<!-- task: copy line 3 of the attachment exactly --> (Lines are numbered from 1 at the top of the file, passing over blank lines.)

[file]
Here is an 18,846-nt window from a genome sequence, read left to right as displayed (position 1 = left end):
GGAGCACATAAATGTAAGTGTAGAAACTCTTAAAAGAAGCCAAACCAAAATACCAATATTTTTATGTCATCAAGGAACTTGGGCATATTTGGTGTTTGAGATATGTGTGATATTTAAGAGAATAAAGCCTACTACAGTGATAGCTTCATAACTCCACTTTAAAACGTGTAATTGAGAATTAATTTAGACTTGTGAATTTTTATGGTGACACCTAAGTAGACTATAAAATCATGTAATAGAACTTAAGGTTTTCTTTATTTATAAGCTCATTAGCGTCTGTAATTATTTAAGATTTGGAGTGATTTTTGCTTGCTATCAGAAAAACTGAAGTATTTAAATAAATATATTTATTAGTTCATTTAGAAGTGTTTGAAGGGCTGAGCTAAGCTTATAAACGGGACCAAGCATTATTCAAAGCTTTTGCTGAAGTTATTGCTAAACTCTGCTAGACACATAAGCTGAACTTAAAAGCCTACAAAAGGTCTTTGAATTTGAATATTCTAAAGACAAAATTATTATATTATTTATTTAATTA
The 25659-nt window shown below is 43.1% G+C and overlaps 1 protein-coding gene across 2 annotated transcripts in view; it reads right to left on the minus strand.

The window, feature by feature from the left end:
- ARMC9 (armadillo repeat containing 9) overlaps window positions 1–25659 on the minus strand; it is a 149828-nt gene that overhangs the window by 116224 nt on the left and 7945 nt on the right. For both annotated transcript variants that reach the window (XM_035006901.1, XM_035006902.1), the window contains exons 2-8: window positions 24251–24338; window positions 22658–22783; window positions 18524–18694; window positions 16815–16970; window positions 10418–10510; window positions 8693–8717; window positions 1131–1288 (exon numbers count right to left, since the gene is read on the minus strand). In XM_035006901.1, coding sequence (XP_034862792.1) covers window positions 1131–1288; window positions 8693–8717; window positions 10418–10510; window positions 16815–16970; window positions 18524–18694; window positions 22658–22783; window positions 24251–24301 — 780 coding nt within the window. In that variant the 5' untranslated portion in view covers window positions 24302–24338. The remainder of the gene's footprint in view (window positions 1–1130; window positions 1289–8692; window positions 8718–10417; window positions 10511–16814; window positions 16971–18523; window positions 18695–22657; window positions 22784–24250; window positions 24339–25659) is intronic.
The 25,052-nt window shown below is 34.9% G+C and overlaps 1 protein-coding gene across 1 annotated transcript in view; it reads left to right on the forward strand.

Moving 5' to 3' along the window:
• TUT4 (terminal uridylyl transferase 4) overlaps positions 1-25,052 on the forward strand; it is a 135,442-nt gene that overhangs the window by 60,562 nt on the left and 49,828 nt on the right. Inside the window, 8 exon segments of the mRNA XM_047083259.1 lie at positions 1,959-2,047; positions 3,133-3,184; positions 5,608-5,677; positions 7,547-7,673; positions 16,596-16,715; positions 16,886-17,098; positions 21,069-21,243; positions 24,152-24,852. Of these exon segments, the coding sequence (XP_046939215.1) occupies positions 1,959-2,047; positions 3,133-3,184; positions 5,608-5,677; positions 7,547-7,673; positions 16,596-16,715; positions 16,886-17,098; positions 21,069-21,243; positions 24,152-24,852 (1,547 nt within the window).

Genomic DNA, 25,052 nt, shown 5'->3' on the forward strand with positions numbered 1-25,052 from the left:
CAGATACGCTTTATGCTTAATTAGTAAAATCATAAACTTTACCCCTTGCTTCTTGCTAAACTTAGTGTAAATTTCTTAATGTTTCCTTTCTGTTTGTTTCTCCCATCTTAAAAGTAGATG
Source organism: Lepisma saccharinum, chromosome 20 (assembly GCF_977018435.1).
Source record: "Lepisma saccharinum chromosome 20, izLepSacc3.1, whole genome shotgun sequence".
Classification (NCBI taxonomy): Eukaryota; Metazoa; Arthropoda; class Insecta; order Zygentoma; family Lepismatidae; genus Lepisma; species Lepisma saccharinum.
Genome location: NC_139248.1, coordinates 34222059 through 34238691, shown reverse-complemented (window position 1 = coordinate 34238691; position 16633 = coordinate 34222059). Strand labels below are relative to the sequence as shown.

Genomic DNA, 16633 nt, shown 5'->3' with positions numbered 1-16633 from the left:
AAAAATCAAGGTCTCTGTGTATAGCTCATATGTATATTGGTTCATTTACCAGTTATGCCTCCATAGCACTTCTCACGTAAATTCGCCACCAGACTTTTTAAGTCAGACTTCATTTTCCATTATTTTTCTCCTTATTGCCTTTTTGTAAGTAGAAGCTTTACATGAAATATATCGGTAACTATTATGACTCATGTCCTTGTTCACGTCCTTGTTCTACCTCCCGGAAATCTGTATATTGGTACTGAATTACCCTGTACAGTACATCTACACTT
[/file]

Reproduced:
The 25659-nt window shown below is 43.1% G+C and overlaps 1 protein-coding gene across 2 annotated transcripts in view; it reads right to left on the minus strand.